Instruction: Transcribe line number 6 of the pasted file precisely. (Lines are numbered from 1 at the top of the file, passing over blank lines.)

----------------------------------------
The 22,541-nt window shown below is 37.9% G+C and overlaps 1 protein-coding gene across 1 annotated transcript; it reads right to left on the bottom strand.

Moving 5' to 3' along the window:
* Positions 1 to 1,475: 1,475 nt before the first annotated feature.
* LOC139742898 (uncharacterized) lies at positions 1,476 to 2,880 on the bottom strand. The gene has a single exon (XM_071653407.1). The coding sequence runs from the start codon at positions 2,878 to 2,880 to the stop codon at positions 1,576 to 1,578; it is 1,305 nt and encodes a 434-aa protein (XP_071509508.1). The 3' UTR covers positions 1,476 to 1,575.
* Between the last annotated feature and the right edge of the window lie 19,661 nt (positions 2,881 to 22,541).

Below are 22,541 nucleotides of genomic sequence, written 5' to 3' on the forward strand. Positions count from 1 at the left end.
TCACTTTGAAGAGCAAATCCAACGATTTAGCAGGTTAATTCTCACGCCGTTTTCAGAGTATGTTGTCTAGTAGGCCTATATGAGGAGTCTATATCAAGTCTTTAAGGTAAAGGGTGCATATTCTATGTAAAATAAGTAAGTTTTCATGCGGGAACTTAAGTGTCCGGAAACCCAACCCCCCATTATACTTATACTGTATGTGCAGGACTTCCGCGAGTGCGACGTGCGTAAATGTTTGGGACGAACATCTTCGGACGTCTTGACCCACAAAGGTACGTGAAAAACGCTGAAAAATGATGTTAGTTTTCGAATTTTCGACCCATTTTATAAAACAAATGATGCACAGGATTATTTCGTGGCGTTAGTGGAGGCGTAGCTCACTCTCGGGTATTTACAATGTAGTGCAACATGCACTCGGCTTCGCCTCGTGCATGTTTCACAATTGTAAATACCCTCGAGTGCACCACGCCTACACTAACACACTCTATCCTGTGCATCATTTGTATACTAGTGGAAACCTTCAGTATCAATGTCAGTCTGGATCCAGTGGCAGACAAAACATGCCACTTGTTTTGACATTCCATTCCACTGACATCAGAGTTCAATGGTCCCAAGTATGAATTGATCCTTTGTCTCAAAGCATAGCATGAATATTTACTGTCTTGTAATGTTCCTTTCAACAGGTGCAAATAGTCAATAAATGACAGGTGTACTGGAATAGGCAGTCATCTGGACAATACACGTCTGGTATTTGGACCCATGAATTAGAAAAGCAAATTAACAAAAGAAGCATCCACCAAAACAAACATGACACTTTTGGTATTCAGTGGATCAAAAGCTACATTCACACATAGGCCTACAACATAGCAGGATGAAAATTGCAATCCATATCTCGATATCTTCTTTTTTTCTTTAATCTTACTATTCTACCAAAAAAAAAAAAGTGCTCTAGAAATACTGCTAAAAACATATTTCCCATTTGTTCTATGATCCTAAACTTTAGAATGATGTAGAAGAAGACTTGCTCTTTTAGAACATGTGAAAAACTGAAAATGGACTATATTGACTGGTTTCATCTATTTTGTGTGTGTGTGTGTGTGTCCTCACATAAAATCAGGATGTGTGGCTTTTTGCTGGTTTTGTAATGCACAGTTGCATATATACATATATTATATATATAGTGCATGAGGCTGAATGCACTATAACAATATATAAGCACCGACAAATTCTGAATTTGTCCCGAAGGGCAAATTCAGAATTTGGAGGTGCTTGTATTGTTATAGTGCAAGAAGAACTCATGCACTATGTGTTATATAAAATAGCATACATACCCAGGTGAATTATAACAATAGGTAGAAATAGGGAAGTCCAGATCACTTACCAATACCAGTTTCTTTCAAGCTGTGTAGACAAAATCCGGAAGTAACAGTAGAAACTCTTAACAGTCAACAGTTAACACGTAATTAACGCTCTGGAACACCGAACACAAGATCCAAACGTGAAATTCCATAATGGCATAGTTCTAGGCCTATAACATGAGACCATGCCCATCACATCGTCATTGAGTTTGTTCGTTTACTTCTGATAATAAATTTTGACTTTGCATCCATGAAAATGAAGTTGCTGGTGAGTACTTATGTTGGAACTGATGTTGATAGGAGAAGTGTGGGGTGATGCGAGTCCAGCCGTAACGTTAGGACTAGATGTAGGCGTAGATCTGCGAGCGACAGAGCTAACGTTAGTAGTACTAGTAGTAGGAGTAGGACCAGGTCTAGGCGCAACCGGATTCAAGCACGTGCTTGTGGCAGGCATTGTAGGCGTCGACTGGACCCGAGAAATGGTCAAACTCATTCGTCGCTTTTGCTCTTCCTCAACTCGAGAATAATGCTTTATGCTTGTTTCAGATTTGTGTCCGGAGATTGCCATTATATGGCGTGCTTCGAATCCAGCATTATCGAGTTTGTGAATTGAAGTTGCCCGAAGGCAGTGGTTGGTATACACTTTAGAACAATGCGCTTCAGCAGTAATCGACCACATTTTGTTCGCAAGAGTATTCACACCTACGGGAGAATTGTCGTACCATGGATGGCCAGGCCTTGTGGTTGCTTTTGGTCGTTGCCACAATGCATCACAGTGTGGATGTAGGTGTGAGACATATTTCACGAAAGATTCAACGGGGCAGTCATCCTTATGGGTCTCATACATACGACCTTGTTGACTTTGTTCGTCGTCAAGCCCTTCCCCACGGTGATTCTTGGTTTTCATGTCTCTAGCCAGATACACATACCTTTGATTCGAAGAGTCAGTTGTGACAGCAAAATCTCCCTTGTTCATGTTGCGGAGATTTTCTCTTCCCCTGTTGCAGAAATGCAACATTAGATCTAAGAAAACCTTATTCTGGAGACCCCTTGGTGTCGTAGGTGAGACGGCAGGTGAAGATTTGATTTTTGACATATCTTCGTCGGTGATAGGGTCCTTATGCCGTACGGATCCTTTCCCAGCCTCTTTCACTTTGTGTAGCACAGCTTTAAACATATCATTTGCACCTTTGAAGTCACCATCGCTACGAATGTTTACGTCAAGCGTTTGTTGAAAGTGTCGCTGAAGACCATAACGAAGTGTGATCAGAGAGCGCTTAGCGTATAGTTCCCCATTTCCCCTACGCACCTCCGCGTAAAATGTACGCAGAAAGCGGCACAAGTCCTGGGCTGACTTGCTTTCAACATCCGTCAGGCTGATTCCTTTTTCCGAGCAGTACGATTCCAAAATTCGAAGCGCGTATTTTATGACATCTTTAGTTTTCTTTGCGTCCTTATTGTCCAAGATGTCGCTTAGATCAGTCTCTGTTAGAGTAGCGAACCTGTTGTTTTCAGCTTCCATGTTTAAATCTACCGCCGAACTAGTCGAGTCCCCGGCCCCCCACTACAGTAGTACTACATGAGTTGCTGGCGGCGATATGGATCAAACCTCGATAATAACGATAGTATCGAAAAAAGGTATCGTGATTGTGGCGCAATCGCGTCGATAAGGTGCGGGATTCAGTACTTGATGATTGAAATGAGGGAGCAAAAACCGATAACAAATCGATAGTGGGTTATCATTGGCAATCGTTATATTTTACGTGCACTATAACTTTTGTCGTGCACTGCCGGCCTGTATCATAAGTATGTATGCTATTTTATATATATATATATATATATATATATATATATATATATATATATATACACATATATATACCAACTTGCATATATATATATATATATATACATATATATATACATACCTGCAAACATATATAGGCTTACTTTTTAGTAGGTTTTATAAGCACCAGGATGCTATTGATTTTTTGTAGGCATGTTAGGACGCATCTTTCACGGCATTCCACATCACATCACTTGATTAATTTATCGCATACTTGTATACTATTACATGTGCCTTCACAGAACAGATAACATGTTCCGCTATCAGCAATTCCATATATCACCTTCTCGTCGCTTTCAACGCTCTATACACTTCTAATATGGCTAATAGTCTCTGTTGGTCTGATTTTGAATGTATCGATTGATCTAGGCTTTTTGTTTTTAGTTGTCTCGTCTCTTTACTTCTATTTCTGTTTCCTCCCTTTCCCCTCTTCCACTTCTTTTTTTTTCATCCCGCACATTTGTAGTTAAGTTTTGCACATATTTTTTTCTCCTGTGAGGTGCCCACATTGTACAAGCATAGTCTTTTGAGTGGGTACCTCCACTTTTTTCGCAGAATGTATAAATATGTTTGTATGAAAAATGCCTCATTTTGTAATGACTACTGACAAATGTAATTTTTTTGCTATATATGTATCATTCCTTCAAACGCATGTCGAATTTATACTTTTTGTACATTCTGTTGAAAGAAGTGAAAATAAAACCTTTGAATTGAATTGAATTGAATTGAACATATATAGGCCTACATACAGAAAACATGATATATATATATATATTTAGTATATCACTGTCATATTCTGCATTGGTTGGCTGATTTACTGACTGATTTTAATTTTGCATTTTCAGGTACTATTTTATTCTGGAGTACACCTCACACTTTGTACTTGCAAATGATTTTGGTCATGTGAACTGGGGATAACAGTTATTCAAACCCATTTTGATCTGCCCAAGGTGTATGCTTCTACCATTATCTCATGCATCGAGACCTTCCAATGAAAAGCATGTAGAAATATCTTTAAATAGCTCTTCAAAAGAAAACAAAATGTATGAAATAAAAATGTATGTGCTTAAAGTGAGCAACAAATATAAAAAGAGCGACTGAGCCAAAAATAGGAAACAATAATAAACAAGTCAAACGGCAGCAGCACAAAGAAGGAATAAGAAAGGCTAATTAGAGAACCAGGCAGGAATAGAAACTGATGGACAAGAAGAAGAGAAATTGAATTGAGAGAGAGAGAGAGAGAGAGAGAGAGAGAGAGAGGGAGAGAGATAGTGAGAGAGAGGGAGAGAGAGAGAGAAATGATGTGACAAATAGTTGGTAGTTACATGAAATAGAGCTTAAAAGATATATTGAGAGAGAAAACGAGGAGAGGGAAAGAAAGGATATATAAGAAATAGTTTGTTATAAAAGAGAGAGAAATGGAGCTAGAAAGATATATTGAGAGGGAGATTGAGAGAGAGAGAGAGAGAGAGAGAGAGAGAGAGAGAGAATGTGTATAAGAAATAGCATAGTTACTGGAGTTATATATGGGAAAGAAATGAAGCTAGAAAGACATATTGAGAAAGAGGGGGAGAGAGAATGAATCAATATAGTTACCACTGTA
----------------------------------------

Below are 22,541 nucleotides of genomic sequence, written 5' to 3' on the forward strand. Positions count from 1 at the left end.